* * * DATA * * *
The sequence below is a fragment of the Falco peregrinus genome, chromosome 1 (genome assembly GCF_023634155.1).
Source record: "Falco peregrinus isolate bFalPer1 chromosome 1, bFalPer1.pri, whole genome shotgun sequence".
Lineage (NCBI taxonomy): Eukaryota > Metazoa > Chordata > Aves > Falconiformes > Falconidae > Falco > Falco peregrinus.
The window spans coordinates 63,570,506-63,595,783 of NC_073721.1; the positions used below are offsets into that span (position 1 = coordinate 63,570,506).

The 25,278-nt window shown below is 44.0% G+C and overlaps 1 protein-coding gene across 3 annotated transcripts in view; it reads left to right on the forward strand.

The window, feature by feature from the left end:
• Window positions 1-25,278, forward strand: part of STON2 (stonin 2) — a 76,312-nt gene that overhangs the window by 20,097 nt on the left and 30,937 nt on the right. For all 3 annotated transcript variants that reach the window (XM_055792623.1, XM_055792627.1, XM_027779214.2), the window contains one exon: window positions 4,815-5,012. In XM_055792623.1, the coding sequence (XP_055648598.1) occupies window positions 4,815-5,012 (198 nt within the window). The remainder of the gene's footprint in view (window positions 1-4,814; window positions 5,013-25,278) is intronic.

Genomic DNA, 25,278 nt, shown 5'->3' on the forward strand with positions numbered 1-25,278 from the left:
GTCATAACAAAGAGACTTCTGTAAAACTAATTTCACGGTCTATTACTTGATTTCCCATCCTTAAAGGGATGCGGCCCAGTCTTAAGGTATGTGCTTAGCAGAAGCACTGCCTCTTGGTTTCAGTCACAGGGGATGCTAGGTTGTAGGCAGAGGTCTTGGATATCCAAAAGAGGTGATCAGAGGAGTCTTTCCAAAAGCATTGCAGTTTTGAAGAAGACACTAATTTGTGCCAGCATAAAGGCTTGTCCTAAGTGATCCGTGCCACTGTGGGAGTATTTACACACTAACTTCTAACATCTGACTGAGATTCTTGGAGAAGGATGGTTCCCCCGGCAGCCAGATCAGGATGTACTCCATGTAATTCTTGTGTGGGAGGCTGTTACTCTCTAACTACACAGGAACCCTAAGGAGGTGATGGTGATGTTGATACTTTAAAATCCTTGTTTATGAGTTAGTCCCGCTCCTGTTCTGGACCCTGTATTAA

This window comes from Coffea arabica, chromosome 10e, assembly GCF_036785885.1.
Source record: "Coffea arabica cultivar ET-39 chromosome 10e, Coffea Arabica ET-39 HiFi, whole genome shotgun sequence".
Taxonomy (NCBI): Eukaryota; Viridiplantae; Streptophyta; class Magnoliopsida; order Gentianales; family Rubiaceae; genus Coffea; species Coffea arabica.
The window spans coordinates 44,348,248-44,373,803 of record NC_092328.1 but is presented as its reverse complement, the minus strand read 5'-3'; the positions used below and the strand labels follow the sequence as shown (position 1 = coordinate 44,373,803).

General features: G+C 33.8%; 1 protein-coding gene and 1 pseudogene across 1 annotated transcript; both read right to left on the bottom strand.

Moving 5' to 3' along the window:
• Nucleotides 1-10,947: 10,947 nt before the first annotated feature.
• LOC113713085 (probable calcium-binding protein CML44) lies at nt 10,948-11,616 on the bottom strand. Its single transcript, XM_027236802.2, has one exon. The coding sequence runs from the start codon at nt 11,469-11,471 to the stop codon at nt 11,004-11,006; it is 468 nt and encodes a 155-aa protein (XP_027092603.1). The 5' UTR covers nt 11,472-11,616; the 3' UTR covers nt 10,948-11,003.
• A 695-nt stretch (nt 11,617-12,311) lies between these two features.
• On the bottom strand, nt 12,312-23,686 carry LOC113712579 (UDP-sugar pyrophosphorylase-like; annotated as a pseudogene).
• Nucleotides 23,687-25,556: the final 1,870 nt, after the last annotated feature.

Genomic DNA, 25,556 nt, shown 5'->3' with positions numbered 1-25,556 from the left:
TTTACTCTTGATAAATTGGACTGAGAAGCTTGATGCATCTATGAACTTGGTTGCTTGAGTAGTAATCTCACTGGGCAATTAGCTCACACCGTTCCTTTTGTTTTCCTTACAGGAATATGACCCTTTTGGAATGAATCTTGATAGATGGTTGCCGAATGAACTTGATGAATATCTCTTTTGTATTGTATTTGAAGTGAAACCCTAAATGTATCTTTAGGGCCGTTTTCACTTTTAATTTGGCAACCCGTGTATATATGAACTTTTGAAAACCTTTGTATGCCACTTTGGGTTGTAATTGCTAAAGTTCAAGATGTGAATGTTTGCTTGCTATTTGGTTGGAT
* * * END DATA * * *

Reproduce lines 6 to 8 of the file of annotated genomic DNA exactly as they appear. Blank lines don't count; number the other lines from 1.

The window, feature by feature from the left end:
• Window positions 1-25,278, forward strand: part of STON2 (stonin 2) — a 76,312-nt gene that overhangs the window by 20,097 nt on the left and 30,937 nt on the right. For all 3 annotated transcript variants that reach the window (XM_055792623.1, XM_055792627.1, XM_027779214.2), the window contains one exon: window positions 4,815-5,012. In XM_055792623.1, the coding sequence (XP_055648598.1) occupies window positions 4,815-5,012 (198 nt within the window). The remainder of the gene's footprint in view (window positions 1-4,814; window positions 5,013-25,278) is intronic.

Genomic DNA, 25,278 nt, shown 5'->3' on the forward strand with positions numbered 1-25,278 from the left: